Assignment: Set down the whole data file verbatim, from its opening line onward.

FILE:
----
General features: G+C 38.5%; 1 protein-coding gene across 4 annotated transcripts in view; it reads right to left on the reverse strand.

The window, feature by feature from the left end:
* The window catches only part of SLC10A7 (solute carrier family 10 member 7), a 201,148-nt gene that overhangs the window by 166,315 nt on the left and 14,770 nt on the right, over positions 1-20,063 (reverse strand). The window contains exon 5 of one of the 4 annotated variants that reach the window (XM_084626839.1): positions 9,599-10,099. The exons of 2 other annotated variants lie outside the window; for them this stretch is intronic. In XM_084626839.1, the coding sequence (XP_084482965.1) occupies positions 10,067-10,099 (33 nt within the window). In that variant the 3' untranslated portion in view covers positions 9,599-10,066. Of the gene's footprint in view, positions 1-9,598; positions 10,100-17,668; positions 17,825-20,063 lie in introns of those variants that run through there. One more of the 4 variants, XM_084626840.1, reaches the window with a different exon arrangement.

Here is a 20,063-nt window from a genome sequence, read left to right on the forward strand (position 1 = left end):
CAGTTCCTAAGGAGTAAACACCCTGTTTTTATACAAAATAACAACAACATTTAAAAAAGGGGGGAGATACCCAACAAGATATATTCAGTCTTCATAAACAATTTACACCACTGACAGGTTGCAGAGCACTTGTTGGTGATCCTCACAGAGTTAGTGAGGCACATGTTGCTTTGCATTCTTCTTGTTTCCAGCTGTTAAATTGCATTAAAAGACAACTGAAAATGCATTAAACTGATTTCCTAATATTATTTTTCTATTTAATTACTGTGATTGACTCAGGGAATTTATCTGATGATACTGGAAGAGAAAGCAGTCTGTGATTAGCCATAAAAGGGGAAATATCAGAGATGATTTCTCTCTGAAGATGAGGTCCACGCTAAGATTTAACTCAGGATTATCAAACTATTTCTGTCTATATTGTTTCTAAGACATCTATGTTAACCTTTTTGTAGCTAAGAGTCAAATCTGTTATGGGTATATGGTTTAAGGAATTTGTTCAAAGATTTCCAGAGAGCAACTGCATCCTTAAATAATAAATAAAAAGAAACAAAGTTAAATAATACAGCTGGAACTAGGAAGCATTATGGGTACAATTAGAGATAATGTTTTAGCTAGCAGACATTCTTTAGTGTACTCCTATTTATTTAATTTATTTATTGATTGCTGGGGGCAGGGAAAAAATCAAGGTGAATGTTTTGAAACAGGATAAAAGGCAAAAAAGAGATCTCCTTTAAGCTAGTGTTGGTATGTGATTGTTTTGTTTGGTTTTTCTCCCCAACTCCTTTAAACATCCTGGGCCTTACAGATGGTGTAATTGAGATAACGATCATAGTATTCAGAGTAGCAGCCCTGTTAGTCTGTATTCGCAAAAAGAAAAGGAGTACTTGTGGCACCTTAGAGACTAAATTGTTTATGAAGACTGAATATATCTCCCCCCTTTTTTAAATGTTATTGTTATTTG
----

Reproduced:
General features: G+C 38.5%; 1 protein-coding gene across 4 annotated transcripts in view; it reads right to left on the reverse strand.

The window, feature by feature from the left end:
* The window catches only part of SLC10A7 (solute carrier family 10 member 7), a 201,148-nt gene that overhangs the window by 166,315 nt on the left and 14,770 nt on the right, over positions 1-20,063 (reverse strand). The window contains exon 5 of one of the 4 annotated variants that reach the window (XM_084626839.1): positions 9,599-10,099. The exons of 2 other annotated variants lie outside the window; for them this stretch is intronic. In XM_084626839.1, the coding sequence (XP_084482965.1) occupies positions 10,067-10,099 (33 nt within the window). In that variant the 3' untranslated portion in view covers positions 9,599-10,066. Of the gene's footprint in view, positions 1-9,598; positions 10,100-17,668; positions 17,825-20,063 lie in introns of those variants that run through there. One more of the 4 variants, XM_084626840.1, reaches the window with a different exon arrangement.

Here is a 20,063-nt window from a genome sequence, read left to right on the forward strand (position 1 = left end):
CAGTTCCTAAGGAGTAAACACCCTGTTTTTATACAAAATAACAACAACATTTAAAAAAGGGGGGAGATACCCAACAAGATATATTCAGTCTTCATAAACAATTTACACCACTGACAGGTTGCAGAGCACTTGTTGGTGATCCTCACAGAGTTAGTGAGGCACATGTTGCTTTGCATTCTTCTTGTTTCCAGCTGTTAAATTGCATTAAAAGACAACTGAAAATGCATTAAACTGATTTCCTAATATTATTTTTCTATTTAATTACTGTGATTGACTCAGGGAATTTATCTGATGATACTGGAAGAGAAAGCAGTCTGTGATTAGCCATAAAAGGGGAAATATCAGAGATGATTTCTCTCTGAAGATGAGGTCCACGCTAAGATTTAACTCAGGATTATCAAACTATTTCTGTCTATATTGTTTCTAAGACATCTATGTTAACCTTTTTGTAGCTAAGAGTCAAATCTGTTATGGGTATATGGTTTAAGGAATTTGTTCAAAGATTTCCAGAGAGCAACTGCATCCTTAAATAATAAATAAAAAGAAACAAAGTTAAATAATACAGCTGGAACTAGGAAGCATTATGGGTACAATTAGAGATAATGTTTTAGCTAGCAGACATTCTTTAGTGTACTCCTATTTATTTAATTTATTTATTGATTGCTGGGGGCAGGGAAAAAATCAAGGTGAATGTTTTGAAACAGGATAAAAGGCAAAAAAGAGATCTCCTTTAAGCTAGTGTTGGTATGTGATTGTTTTGTTTGGTTTTTCTCCCCAACTCCTTTAAACATCCTGGGCCTTACAGATGGTGTAATTGAGATAACGATCATAGTATTCAGAGTAGCAGCCCTGTTAGTCTGTATTCGCAAAAAGAAAAGGAGTACTTGTGGCACCTTAGAGACTAAATTGTTTATGAAGACTGAATATATCTCCCCCCTTTTTTAAATGTTATTGTTATTTG